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I have a very simple shared data structure with only one class, the idea being that every thread first aquire the mutex before doing an update:

class SharedData {
private:
    int * score;
    int n_loc;

public:
    mutex mutex;
    SharedData(int n_loc) : n_loc(n_loc) {
        score = new int[n_loc];
    }
    ~SharedData() {
        delete [] score;
    }
    void update_score(int * score2) {
        for(uint i = 0; i < n_loc; ++i) {
            score[i] = score2[i] = max(score[i], score2[i]);
        }
    }
};

Would it be ok for the class to handle it's own mutex, for example

void update_score_safe(int * score2, bool force_update = false) {
    if(force_update) mutex.lock();
    else if(!mutex.try_lock()) return;

    update_score(score2);

    mutex.unlock();
}

Is this this piece of code now thread safe? Will it prevent any code from calling the class without locking (given that I would make the mutex and the real update method private)?

share|improve this question
    
If you're using std::mutex, then you might as well use std::lock_guard. –  Mark Garcia May 31 '13 at 8:10
    
1) Can't see any problem in this. And... yes, the code now is thread safe 2) Why don't you use std::vector ? 3) Maybe it would be better to return bool value from update_score_safe (false if try_lock() failed and true in other cases) ? 4) It seems to me that putting mutex in public is a very bad idea –  borisbn May 31 '13 at 8:12
    
@Mark great info, that one I wasn't aware of –  Peter Smit May 31 '13 at 8:15
    
@borisbn Thanks! As for 2) I benchmarked and in this case it is faster (and it needs to be fast). 3) Good point, i did implement that. 4) If you put the responsibility of aquiring the mutex to the caller, it should be public. Do you mean to say that this is always the way to go (aquiring the mutex inside the own class methods)? –  Peter Smit May 31 '13 at 8:17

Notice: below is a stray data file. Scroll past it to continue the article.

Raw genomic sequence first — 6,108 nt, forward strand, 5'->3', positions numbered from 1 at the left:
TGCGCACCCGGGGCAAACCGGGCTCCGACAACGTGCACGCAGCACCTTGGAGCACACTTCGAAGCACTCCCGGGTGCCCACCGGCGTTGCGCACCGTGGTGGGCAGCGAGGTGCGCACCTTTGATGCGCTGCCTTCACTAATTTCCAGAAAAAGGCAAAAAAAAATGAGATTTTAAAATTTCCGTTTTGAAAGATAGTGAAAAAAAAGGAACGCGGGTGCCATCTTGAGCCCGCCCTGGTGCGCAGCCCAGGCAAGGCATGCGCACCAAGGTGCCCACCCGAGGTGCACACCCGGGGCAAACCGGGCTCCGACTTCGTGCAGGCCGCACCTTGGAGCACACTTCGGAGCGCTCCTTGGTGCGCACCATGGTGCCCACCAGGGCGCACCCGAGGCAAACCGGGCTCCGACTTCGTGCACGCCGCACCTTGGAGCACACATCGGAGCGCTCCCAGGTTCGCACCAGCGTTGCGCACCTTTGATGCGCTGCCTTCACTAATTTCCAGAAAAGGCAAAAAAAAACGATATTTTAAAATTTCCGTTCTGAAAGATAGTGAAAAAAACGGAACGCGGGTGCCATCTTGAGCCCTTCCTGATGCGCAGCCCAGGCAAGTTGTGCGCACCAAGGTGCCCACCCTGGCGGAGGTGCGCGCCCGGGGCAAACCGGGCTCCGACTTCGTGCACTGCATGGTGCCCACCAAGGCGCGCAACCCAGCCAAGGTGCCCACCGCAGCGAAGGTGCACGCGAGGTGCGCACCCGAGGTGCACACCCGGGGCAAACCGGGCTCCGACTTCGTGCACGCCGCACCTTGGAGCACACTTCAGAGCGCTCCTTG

@didierc, also if I make the update_score() method private? –  Peter Smit May 31 '13 at 8:19

2 Answers 2

up vote 4 down vote accepted

Not entirely; You need to ensure it is not copyable or assignable. Your 'mutex' may prohibit that (std::mutex does prohibit copying, which is sensible).

If it were copyable and/or assignable, then define the semantics; i.e. will not lock or will lock the source on copy/assign operations -- locking it would be the least surprising. Of course, it was not safe to copy as-is (double delete[]) but...

Also, I don't see anything wrong with an object abstracting synchronization -- it makes sense in some (not all) cases.

share|improve this answer
  1. I can't see any problem in your code. And... yes, the code now is thread safe (except you will throw some exceptions in update_score)
  2. Maybe it would be better to return bool from update_score_safe (false if try_lock() failed and true in other cases) ?
  3. It seems to me that putting mutex in public is a very bad idea
  4. Why don't you use std::vector ?
share|improve this answer
    
Thanks! Thanks! 2) Good point, i did implement that. 3) If you put the responsibility of aquiring the mutex to the caller, it should be public. Do you mean to say that this is always the way to go (aquiring the mutex inside the own class methods)? 4 I benchmarked and in this case it is faster (and it needs to be fast). –  Peter Smit May 31 '13 at 8:18
    
@PeterSmit having the class handle its own mutex is a better solution. Otherwise everything can be broken from outside. The caller need not know there is a mutex at all. –  juanchopanza May 31 '13 at 8:25
    
@PeterSmit Even if mutex should be acquired outside your class (for example, if you should guard a couple of instances of your class at the same time), then the caller should create a mutex. I do not believe, that vector is slower in release (optimized) compilation. Proof it, please –  borisbn May 31 '13 at 8:30

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